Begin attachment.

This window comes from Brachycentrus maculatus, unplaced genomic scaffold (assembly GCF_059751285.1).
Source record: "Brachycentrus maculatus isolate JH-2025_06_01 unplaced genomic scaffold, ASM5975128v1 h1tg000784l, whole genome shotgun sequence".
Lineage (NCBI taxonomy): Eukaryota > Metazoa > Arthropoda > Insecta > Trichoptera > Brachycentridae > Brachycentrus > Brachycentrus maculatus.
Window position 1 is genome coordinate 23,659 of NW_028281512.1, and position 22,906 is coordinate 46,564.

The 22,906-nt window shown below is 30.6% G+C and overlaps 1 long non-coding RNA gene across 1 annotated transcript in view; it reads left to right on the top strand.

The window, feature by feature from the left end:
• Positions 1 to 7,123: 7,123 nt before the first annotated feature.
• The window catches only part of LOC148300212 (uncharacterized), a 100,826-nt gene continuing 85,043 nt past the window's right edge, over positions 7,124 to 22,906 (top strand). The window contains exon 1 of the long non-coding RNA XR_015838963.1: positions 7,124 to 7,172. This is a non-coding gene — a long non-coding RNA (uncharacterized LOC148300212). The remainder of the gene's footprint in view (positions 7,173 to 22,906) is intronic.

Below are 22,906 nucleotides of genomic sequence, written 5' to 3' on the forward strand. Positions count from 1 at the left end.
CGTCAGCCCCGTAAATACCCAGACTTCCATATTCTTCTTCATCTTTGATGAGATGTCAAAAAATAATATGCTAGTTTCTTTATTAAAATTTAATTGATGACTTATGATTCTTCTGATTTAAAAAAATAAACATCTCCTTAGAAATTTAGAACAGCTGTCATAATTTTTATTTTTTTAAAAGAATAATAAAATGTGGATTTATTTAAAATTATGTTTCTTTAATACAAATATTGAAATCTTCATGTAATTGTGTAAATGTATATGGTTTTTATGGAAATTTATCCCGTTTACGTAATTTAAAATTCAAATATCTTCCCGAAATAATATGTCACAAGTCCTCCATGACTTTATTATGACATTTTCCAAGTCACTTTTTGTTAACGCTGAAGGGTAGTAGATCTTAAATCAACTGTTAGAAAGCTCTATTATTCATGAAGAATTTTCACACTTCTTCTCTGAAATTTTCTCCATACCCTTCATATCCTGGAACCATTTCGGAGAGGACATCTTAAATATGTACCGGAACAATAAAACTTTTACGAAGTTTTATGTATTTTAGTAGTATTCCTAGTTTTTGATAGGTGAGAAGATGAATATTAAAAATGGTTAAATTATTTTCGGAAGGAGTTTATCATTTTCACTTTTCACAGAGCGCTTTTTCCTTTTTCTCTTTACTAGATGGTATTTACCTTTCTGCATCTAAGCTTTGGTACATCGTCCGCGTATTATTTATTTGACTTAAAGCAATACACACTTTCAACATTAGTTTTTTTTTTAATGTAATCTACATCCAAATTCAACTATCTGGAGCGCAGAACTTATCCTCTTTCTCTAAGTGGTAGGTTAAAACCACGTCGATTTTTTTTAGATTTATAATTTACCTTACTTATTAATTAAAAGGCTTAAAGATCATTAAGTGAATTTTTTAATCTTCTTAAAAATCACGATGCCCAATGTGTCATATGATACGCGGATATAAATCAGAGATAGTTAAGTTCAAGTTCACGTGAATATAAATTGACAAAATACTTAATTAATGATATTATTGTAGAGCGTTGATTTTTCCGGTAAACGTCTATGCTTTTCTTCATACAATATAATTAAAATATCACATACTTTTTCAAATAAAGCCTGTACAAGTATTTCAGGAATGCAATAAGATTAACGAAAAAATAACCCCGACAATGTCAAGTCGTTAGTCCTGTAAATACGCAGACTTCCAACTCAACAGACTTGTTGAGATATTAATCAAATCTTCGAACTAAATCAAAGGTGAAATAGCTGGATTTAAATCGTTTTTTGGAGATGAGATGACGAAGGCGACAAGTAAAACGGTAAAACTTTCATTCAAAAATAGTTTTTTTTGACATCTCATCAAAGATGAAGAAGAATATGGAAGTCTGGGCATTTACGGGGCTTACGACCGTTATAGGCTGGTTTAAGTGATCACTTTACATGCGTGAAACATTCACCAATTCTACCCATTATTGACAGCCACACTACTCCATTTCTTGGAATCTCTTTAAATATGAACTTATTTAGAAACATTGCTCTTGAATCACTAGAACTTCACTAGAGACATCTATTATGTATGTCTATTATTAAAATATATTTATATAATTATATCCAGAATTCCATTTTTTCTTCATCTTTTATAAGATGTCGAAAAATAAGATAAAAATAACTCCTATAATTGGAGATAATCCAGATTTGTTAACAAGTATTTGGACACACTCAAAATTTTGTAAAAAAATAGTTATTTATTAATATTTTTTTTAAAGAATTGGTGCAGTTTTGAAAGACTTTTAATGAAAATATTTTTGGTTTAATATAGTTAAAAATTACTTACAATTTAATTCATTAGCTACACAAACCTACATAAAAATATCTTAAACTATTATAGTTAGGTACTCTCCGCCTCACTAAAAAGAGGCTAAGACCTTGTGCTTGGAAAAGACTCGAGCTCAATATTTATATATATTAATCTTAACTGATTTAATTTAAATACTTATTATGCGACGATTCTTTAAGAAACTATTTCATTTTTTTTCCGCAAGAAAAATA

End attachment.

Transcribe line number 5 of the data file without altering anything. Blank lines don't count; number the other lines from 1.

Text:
The 22,906-nt window shown below is 30.6% G+C and overlaps 1 long non-coding RNA gene across 1 annotated transcript in view; it reads left to right on the top strand.